(Reuters) - A federal appeals court on Thursday rejected Facebook Inc’s (FB.O) effort to undo a class action lawsuit claiming that it illegally collected and stored biometric data for millions of users without their consent.
The 3-0 decision from the 9th U.S. Circuit Court of Appeals in San Francisco over Facebook’s facial recognition technology exposes the company to billions of dollars in potential damages to the Illinois users who brought the case.
It came as the social media company faces broad criticism from lawmakers and regulators over its privacy practices. Last month, Facebook agreed to pay a record $5 billion fine to settle a Federal Trade Commission data privacy probe.
“This biometric data is so sensitive that if it is compromised, there is simply no recourse,” Shawn Williams, a lawyer for plaintiffs in the class action, said in an interview. “It’s not like a Social Security card or credit card number where you can change the number. You can’t change your face.”
Facebook said it plans to appeal. “We have always disclosed our use of face recognition technology and that people can turn it on or off at any time,” a spokesman said in an email.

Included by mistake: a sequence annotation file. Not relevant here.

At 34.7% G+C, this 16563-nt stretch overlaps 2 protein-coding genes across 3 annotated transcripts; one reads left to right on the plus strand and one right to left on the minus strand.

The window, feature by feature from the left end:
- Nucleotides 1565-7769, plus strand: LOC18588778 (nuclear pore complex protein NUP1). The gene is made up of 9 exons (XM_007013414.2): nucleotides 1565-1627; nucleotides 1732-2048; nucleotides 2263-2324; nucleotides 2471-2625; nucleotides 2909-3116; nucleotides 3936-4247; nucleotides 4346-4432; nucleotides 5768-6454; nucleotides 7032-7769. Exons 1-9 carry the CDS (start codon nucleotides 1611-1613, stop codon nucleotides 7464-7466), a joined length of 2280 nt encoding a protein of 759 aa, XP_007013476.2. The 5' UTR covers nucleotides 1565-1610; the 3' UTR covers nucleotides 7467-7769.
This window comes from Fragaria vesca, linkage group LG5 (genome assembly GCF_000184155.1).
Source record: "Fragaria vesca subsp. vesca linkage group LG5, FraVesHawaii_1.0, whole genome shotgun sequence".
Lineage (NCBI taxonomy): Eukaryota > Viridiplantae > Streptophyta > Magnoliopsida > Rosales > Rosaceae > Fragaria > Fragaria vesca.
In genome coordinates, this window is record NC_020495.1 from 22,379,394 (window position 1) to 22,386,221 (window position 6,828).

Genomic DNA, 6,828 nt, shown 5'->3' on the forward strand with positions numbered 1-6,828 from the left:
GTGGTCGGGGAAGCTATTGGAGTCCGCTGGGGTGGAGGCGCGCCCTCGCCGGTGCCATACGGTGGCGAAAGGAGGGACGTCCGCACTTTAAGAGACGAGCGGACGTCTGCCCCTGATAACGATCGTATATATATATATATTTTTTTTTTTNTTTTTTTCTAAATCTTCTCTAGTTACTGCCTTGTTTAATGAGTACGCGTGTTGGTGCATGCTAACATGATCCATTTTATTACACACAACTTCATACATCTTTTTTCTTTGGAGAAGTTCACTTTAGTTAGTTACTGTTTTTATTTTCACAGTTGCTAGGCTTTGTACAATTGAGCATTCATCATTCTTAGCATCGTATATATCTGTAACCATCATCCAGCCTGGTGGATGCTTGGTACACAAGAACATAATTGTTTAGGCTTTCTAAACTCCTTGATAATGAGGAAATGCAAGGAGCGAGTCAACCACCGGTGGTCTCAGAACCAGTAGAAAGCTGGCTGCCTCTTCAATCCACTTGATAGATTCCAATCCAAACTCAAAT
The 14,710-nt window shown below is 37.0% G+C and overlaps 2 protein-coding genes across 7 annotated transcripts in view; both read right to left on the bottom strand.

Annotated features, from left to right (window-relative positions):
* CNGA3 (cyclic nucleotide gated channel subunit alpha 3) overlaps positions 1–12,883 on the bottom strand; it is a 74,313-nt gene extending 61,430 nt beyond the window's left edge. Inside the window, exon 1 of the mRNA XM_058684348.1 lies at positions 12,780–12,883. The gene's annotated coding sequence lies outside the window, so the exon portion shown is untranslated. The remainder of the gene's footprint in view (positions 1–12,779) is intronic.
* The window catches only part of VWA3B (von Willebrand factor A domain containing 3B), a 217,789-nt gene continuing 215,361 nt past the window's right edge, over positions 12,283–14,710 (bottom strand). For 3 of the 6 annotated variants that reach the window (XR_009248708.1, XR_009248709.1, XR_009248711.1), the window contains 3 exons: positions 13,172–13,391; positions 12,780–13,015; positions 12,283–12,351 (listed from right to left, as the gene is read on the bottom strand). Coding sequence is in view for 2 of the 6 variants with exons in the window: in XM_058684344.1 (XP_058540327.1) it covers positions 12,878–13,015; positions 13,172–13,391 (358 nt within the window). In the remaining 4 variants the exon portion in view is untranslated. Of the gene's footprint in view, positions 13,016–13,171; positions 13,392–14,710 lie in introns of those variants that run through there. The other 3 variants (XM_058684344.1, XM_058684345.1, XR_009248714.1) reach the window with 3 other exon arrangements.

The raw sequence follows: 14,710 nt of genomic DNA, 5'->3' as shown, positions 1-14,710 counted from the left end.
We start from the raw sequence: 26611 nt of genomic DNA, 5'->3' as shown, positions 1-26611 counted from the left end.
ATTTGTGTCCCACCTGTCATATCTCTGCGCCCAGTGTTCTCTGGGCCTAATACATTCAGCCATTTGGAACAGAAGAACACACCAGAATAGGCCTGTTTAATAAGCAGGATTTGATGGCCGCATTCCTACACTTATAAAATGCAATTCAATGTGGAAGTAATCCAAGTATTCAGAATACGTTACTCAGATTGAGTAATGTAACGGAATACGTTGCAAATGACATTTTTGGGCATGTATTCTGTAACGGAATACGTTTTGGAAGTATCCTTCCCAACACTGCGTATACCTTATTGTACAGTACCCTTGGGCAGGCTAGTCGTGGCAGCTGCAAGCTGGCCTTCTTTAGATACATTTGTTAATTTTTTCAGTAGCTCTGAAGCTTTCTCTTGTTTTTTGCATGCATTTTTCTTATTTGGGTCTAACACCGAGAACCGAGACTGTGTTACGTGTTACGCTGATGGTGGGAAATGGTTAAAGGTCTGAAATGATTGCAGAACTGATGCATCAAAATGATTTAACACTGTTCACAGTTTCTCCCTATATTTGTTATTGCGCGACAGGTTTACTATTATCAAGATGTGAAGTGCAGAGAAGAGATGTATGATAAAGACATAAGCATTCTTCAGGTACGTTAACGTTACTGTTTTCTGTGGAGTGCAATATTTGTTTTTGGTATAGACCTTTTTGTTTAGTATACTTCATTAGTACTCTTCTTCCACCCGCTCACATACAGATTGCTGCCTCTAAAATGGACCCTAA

National Security Agency whistleblower Edward Snowden wants to fight back against corporate surveillance by Instagram and its parent company Facebook, as well as YouTube, which is owned by Google. In a tweet rant posted on Twitter, Snowden expressed that both social media giants owned by Mark Zuckerberg were involved in spying on their users, as well as YouTube. Snowden also announced that he has created new accounts on the platforms and that he will explain how the sites spy on users. He added, that he would “explain methods to limit how much they know about you,” if you choose to use them.
On June 14, 2019, the United States Court of Appeals for the Ninth Circuit affirmed summary judgment in favor of Facebook, holding that the company did not violate the Illinois Biometric Information Privacy Act (“BIPA”).
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